Egypt’s Red Sea is well known for its diving and snorkelling. I have heard increasingly over the past few years about the decaying state of the coral in the Red Sea thanks to pollution and excess sediment from development and erosion.
The problem is also serious in south-east Asia where rising sea temperatures and damaging fishing practices are leaving coral grey and dying. Soft corals are particularly vulnerable to rising sea temperatures. I know, I have seen the dead coral gardens while snorkelling in Malaysia and Indonesia.
However, just up the coast from Hurghada I went snorkelling over some of the most beautiful coral and tropical fish I have seen around the world. Hurghada was one of Egypt’s very first tourist destinations on the Red Sea and there are flight services from three UK airports so it is very easy to get there.
Although the political situation in Egypt continues to be unsettled the UK Foreign and Commonwealth Office (FCO) travel advice on Egypt currently does not advise against travel to the Red Sea resorts, in fact it makes specific exception for travel to resorts such as Hurghada. It’s a perfect winter break (we went in January).
There are many dive centres and water sports facilities around Hurghada. Just up the coast in Soma Bay I had a great experience when staying at the Kempinski Soma Bay. The Orca Dive Club is right next door, where the 80-metre-deep, 1.5-metre-long house reef has especially pristine corals.
Here it is still easy to see live soft coral such as exquisite sea fans or gorgonians, as well as tree coral and anthias. Darting in amongst these is a wonderful aray of marine life, from the vibrant yellow Masked Butterflyfish to the quirky Picasso Triggerfish, among many, many others.
The 420-metre-long private jetty long jetty makes it an easy stroll out to the drop off. There are a number of snorkelling access points along the way and there are electric cars to carry heavy dive equipment and divers to the drop off.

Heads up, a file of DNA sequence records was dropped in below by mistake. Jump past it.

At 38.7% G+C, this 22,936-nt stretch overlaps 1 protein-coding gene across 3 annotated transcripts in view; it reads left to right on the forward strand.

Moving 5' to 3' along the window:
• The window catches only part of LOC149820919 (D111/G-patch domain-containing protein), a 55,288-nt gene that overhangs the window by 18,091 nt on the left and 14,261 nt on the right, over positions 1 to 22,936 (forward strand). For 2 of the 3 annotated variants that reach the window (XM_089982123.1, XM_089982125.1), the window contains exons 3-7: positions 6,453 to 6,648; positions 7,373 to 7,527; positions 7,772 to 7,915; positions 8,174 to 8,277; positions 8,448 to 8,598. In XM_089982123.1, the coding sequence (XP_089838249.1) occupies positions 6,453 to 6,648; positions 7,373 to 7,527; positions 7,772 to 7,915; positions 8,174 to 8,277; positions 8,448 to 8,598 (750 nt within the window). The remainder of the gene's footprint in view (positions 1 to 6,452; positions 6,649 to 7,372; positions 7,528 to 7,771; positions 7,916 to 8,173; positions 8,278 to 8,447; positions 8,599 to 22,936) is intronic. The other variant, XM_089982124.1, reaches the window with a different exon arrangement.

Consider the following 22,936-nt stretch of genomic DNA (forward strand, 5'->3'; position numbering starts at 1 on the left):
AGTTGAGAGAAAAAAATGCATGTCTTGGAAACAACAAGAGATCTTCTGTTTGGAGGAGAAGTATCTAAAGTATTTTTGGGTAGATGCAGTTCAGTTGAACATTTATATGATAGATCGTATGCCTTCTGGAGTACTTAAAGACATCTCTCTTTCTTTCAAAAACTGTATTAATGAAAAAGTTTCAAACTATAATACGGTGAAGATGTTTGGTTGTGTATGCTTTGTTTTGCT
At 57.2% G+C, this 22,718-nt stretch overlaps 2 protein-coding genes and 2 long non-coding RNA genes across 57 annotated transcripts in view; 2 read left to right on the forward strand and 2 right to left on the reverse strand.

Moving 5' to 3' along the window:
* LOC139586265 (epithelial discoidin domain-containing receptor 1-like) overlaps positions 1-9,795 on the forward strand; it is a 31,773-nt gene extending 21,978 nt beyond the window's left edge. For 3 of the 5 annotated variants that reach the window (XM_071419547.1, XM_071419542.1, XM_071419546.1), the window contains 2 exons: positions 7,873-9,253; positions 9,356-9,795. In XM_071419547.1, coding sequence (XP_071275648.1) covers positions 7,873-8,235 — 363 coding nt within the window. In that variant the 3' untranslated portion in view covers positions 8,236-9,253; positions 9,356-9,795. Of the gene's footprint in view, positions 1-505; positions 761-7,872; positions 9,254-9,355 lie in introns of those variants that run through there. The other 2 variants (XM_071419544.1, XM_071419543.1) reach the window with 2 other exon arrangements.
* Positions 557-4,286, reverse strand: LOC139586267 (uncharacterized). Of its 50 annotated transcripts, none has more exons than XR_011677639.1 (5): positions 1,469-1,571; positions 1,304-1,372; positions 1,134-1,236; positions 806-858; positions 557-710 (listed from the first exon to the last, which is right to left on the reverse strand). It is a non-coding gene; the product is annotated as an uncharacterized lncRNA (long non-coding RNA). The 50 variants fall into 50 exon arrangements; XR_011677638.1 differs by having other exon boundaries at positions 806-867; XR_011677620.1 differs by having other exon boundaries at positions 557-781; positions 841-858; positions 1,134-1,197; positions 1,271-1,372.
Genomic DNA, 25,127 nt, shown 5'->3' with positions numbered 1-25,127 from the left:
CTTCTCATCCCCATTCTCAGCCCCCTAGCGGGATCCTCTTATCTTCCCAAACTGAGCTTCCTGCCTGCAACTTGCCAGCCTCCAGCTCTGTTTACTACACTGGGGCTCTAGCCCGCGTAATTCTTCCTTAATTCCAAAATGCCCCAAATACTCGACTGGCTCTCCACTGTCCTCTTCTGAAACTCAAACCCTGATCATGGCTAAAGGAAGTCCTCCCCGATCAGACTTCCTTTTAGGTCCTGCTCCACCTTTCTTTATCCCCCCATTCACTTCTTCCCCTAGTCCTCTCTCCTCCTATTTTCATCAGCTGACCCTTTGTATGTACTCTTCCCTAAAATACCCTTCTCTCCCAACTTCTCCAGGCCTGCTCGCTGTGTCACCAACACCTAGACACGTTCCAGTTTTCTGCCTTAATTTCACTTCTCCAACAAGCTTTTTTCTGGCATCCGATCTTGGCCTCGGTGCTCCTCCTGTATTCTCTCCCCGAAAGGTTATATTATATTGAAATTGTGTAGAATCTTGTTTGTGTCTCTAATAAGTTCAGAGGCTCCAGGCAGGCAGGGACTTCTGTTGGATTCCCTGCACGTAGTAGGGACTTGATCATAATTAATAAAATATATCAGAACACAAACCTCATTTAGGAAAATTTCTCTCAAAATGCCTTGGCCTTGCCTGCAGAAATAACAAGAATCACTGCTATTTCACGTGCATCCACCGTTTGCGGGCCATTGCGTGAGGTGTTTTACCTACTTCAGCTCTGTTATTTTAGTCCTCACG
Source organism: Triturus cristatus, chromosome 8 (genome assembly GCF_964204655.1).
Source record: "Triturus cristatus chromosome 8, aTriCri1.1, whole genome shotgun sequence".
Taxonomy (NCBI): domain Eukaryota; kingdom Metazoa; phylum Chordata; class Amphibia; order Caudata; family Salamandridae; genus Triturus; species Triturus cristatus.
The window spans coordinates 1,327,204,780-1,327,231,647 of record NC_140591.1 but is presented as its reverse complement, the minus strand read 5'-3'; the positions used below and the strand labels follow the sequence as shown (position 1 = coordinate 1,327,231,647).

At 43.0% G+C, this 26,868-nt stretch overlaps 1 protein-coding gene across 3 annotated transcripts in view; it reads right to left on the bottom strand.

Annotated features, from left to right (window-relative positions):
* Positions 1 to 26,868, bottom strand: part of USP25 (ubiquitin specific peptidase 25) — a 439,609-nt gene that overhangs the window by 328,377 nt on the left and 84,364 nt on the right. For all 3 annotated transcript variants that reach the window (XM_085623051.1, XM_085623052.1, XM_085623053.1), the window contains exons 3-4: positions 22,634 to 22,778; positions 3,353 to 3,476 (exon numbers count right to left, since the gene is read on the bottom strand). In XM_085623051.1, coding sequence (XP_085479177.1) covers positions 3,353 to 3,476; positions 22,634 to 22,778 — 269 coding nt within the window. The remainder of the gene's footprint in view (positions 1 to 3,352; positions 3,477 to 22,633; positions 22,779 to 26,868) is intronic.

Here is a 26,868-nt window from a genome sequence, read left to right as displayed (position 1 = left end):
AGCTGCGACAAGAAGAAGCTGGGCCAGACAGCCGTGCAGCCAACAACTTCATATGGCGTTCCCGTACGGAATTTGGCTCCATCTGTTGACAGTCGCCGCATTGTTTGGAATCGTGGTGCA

A large turquoise-blue lagoon lies at the front of the reef and provides sheltered waters ideal for training. There is a full range of courses and qualifications available – from the basic PADI open water up to dive master.
You can also do a half-day ‘discover scuba dive’ experience. Mr Wandering Kiwi did one of these – climbing down the ladder right off the jetty into the gorgeous waters to see stunning, colourful soft and hard corals.
It was reassuring to find an important focus on protecting the delicate marine environment of the Red Sea. They do offer boat trips but it is more common to run house reef dives off the jetty, which makes for civilised start times… There is snorkel gear for hire in the shop and you can join a guided group if you are a newbie snorkeller. You can even snorkel straight off the beach here.
Remember the best diving and snorkelling visibility is often in winter and also, in the cooler weather the bigger fish come closer to the reef. Barracuda, turtles and eagle rays are frequent visitors and sometimes you can see dolphins from the shore.
It is a relaxed and friendly dive centre. There is a bar and café attached to the dive centre where you can get a tasty spaghetti bolognaise. And a lounging area for the evening with big cushions and they have an open-air cinema and a DJ some nights.
There are no jetskis or banana boats here. I don’t have any underwater photos (the above marine life pics are taken directly from the jetty) but I promise you it is gorgeous!
By Natasha von Geldern
Where is your favourite place to dive in the Red Sea?